East European and emerging markets specialist ITE Group faced a Herculean task to keep the flame burning on its Algerian natural gas event LNG16. Antony Reeve-Crook spoke to the organiser to find out how it beat the odds, overcoming a half-built venue, spiralling security needs and the eruption of a volcano.
Algeria is the largest supplier of liquefied natural gas (LNG) to Europe. Globally, it sits among the top three exporters of the fuel, which comprises around seven per cent of the world’s natural gas demand.
In Algeria, LNG is big business and with projected LNG global market growth forecast at 6.8 per cent year-on-year to 2020, the eyes of the industry were focused on the 16th LNG event in April.
Its importance to the Algerian marketplace can not be overstated. The minister for energy, towards the latter stages of the event’s completion, was visiting every week. Investment and involvement alike came from the very top of the country’s energy sector.
But as befits the explosive commodity it champions, the staging of the 2010 event, LNG16, proved a somewhat volatile undertaking.
The ITE Group, appointed by event host Sonatrach, took the helm of the peripatetic exhibition and conference this year, with Exhibitions and Trade Fairs (ETF) contracted to manage the exhibition, sell space and sponsorship.
However, nothing could have prepared any party for the complications growing around the already complex set of tasks that accompanies the organisation of an international event.
Algeria’s second city, Oran, was not initially scheduled to host this year’s LNG event. That duty had seemingly fallen to Algiers, the capital of Algeria and previous host for its fourth outing, LNG4.
The host for each edition of LNG is selected by an administrative triumvirate of three international organisations: the International Gas Union (IGU), Gas Technology Institute (GTI) and the International Institute of Refrigeration (IIR). For anyone familiar with football, these three serve as a FIFA-type administrative body, accepting bids from potential cities and appointing a host country based on aptitude, relevance and other appealing characteristics.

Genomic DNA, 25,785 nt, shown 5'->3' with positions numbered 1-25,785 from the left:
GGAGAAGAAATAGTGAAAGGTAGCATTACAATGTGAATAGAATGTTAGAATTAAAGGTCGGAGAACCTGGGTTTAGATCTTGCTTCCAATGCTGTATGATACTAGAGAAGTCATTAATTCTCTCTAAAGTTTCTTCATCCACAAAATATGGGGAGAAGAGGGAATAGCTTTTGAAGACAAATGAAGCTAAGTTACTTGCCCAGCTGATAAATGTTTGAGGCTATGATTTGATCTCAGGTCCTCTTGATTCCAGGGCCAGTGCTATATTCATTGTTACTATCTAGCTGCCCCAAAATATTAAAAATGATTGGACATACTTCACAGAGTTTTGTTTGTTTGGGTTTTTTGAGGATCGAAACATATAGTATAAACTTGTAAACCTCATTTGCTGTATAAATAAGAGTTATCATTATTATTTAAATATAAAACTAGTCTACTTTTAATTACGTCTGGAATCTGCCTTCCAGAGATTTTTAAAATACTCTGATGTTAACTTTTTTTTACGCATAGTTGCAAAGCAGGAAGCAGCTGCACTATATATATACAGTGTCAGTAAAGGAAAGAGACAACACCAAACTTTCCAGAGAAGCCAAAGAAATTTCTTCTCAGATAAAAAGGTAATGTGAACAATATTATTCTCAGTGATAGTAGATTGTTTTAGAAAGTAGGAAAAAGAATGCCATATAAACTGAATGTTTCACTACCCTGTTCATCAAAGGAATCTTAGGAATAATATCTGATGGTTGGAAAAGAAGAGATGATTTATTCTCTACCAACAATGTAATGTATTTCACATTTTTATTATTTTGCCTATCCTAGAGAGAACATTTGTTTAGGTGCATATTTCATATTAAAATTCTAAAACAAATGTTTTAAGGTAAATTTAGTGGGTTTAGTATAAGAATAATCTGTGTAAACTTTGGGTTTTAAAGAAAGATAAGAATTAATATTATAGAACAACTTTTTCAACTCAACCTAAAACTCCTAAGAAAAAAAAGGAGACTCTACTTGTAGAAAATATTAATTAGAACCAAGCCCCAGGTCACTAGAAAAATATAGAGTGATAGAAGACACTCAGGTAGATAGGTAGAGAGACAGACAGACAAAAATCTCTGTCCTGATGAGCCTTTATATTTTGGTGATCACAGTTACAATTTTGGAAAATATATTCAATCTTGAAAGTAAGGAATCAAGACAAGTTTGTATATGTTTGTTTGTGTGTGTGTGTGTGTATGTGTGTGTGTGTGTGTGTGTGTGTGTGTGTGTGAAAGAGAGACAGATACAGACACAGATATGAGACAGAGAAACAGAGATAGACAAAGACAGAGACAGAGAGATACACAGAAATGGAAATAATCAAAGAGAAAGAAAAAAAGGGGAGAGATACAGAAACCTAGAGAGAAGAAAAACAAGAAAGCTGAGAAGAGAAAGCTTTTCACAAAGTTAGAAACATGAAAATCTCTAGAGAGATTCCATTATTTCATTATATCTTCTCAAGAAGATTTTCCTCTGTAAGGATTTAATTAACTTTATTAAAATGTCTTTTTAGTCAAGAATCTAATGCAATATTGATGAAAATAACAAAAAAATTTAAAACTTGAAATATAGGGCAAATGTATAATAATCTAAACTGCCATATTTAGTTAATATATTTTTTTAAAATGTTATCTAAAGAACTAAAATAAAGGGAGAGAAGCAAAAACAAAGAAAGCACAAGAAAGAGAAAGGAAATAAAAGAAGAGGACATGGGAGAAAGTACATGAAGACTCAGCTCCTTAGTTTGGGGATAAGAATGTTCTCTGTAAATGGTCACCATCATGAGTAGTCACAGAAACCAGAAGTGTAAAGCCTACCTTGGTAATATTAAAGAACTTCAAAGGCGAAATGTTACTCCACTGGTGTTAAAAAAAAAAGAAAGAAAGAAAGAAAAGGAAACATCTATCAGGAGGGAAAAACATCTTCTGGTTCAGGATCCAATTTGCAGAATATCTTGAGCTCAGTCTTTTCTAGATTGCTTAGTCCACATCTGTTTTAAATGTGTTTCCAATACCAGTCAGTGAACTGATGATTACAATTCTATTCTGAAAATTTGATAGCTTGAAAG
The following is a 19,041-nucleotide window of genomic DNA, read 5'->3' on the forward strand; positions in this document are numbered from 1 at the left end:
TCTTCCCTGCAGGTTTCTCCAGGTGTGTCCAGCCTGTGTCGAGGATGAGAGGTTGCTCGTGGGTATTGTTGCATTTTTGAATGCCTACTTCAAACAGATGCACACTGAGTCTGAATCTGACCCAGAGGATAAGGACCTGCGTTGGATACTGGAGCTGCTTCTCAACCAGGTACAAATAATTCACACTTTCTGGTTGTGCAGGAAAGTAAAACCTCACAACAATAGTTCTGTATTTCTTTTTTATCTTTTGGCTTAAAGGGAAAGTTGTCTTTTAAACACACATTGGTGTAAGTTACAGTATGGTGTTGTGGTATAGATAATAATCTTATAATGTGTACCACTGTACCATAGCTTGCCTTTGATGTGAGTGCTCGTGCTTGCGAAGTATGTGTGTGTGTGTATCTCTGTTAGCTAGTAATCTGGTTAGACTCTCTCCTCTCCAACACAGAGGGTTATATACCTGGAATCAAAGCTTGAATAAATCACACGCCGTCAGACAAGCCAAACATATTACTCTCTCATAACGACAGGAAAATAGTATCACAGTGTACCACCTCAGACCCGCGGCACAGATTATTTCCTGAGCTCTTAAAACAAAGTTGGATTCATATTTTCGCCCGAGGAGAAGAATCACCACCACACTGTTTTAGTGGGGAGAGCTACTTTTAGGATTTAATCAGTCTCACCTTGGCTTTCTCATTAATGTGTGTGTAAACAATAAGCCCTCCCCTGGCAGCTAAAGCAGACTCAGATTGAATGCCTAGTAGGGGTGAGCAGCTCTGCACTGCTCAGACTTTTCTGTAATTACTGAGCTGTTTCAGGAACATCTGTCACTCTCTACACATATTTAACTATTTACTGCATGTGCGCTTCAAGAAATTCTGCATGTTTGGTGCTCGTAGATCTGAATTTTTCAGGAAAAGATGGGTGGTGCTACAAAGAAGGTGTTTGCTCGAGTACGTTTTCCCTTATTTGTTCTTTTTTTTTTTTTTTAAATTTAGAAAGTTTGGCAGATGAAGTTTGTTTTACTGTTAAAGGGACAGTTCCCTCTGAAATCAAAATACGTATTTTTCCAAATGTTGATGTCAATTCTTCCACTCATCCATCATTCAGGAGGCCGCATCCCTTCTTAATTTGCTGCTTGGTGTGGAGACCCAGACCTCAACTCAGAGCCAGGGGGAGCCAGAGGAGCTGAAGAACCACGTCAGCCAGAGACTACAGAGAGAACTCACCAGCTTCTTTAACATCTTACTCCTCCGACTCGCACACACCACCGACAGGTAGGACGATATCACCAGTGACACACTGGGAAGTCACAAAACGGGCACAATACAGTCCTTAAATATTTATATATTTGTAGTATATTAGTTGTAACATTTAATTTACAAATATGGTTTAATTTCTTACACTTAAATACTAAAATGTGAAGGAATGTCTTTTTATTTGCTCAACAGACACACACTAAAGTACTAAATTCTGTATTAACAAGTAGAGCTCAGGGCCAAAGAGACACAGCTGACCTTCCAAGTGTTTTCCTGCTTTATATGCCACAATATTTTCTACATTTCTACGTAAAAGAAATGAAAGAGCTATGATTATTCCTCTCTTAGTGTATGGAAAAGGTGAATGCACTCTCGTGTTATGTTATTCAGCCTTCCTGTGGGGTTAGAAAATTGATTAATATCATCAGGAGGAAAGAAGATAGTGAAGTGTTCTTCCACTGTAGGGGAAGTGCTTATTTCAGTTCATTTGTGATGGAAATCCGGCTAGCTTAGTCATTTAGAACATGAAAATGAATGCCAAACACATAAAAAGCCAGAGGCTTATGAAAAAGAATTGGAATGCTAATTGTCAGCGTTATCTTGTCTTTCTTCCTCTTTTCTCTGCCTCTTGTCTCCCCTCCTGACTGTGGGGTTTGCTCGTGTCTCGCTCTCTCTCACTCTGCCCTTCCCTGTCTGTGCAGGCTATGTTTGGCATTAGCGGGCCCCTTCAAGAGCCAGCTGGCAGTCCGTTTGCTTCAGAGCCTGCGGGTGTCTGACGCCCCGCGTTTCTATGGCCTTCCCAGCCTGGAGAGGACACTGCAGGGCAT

Having succeeded in its bid, the destination for the event was changed from Algiers to Oran, more specifically a new venue under construction by the Spanish company OHL Group, the Oran Convention Centre, with 6,500 attendees scheduled to attend.
Men at work
However, the venue was anything but ready to stage an event on this scale.
“It was a shell, with no electricity, no light fittings, no tables and no knowledge of when the tables would arrive, or indeed, even if there were any spoons,” says ITE Group sales director Mike Gwynn. “Inevitably, you have to finish the actual fabric of the building before you can work on the services and facilities, but we worked in parallel.“
As a result, LNG16 project director, Paula Taylor, and other members of ITE’s team began acting as part of the project management team for the actual development of the venue. “We met to review progress, and to raise critical issues,” says Taylor.
“From an event management perspective, it was such an important role, we had to give deadlines.
“A few weeks before the event, we didn’t have a restaurant or kitchen. Even as late as 15 March I had our conference hotel, Le Meridien, sending me emails saying they still could not guarantee that they can deliver this,” adds Taylor.